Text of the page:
Center for Developmentally Disabled (CDD) provides housing and life-skill supports, day programming, and community integration services to 180 adults with developmental disabilities in the greater Kansas City metro area.
The COVID-19 pandemic has impacted the people we work with in several ways.
Gone are the community outings, social gatherings, and visits from family and friends. Individuals are wearing masks in the common areas of the homes, and staff are wearing them all the time.
CDD employees 322 people, the majority of whom work directly with individuals in the home.
In order to reduce the traffic in the homes, staff have gone from eight-hour shifts to 12-hour shifts.
At locations where we serve some of most medically fragile individuals, staff have moved in so there is less risk for exposure. There are some individuals who do not understand what is happening, and these disruptions cause distress and emotional fatigue. Adding masks to the situation has increased that distress. Imagine that suddenly you cannot see the entire face of the person who is feeding you and changing your clothes, and you don’t understand why everyone is wearing masks.
Despite these obstacles, CDD has worked tirelessly to provide the same level of care through safer service methods.
Thanks to the Missouri Department of Mental Health, CDD has been able to access StationMD.
StationMD is a telemedicine company that specializes in providing care to patients with intellectual and developmental disabilities. StationMD has enabled CDD to minimize our individuals’ risk of exposure to the virus by making doctor visits virtual, rather than going to the ER or a doctor’s waiting room.
Not only does this allow our individuals to receive the medical care they need, it reduces unnecessary hospital use, allowing ERs to focus on serving those with medical emergencies and to deal with the patients who have COVID-19.
By using StationMD instead of the ER, we have saved the Medicaid system thousands of dollars; individuals saw a doctor in a timelier manner; they received expedient diagnosis or treatment; and all of this occurred in the comfort and safety of their home.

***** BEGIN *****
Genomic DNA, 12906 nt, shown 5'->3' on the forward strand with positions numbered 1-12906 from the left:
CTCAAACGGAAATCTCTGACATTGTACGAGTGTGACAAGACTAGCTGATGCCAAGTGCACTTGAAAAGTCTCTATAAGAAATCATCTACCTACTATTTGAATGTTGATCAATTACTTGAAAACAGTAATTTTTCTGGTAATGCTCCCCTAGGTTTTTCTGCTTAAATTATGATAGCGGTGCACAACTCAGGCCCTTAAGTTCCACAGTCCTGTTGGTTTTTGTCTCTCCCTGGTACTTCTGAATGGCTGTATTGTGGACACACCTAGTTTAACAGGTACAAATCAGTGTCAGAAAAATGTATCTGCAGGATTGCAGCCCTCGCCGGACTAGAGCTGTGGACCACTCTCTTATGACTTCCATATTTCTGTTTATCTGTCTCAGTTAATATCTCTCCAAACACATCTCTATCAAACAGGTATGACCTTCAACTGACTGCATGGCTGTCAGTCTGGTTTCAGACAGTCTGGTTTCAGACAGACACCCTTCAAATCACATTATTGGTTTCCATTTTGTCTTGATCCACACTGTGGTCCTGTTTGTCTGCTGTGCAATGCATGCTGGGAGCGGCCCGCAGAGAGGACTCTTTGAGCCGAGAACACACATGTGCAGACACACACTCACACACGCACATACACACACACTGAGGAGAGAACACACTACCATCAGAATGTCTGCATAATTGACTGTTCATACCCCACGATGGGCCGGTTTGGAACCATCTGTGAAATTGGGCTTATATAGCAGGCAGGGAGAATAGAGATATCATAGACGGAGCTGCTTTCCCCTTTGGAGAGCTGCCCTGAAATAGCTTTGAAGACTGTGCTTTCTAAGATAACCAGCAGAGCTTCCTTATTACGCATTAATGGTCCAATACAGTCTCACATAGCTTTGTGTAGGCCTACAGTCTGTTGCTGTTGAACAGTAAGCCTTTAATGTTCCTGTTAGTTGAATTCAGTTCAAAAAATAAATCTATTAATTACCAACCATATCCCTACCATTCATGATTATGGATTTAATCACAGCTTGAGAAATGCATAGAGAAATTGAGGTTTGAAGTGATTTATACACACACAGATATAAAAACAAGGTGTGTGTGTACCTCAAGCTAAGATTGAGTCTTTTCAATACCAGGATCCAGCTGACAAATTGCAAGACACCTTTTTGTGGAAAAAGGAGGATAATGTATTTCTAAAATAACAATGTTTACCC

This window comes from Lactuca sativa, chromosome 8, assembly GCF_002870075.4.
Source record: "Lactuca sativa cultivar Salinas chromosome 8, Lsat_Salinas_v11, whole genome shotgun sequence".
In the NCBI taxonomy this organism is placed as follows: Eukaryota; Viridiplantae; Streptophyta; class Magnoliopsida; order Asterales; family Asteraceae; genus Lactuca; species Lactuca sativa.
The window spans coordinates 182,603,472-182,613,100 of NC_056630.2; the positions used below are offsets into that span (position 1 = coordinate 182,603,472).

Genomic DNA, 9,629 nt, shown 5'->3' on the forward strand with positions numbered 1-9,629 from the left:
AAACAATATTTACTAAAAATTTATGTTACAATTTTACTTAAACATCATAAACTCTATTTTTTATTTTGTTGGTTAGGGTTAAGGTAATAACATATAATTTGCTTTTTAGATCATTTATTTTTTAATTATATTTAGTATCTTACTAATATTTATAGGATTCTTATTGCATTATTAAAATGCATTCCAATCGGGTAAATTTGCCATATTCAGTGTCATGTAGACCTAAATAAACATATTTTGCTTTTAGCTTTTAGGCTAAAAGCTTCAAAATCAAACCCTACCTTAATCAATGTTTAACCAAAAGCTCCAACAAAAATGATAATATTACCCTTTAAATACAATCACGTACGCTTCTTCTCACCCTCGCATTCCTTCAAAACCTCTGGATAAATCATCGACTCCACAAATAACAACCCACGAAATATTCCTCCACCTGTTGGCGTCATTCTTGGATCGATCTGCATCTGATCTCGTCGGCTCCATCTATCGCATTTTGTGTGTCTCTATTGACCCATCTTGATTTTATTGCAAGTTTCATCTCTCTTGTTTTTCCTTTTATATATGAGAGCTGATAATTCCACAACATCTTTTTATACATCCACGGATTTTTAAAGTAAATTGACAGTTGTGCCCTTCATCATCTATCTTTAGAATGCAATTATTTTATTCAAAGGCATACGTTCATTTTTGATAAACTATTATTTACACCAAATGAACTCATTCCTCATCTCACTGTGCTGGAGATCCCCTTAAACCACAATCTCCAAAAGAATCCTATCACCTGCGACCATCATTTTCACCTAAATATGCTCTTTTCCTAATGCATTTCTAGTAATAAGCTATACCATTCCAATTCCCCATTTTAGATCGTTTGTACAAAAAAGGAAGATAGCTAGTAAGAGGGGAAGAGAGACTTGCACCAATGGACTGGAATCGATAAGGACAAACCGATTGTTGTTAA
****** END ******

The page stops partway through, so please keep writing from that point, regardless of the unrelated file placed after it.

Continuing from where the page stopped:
Since the pandemic started, providers like CDD have had to adjust in how we think, how we work, and how we deliver care. We have provided care to keep people safe from getting COVID-19, and we have provided the care for individuals who have tested positive for COVID-19.
Yet, when it comes to the state and federal assistance, providers of services to people with developmental disabilities are not receiving the financial assistance needed.
There is an opportunity for the state of Missouri to submit to the federal government what is known as Appendix K to request financial assistance for providers like CDD who are providing direct care in the face of this pandemic.
As mentioned above, we have staff working longer hours to minimize the exposure to our clients, and we can’t get federal or state dollars to assist us with our increased cost. It is mind-blowing that individuals with developmental disabilities are again pushed aside and their needs not considered.
We ask that anyone reading this blog contact your local, state and federal legislator and remind them that providers of services to individuals with developmental disabilities deserve attention and assistance during this pandemic.
Editor’s note: This post is part of a blog series that shares the impact of the pandemic on our grantees and community partners. If you would like to share your story, please find out more here.
Read how these community partners have responded to the pandemic:
- Healing House
- Sheffield Place
- Center for Practical Bioethics
- Center for Developmentally Disabled
- Sunflower House
- Care Beyond the Boulevard
- Hope Faith
- Seton Center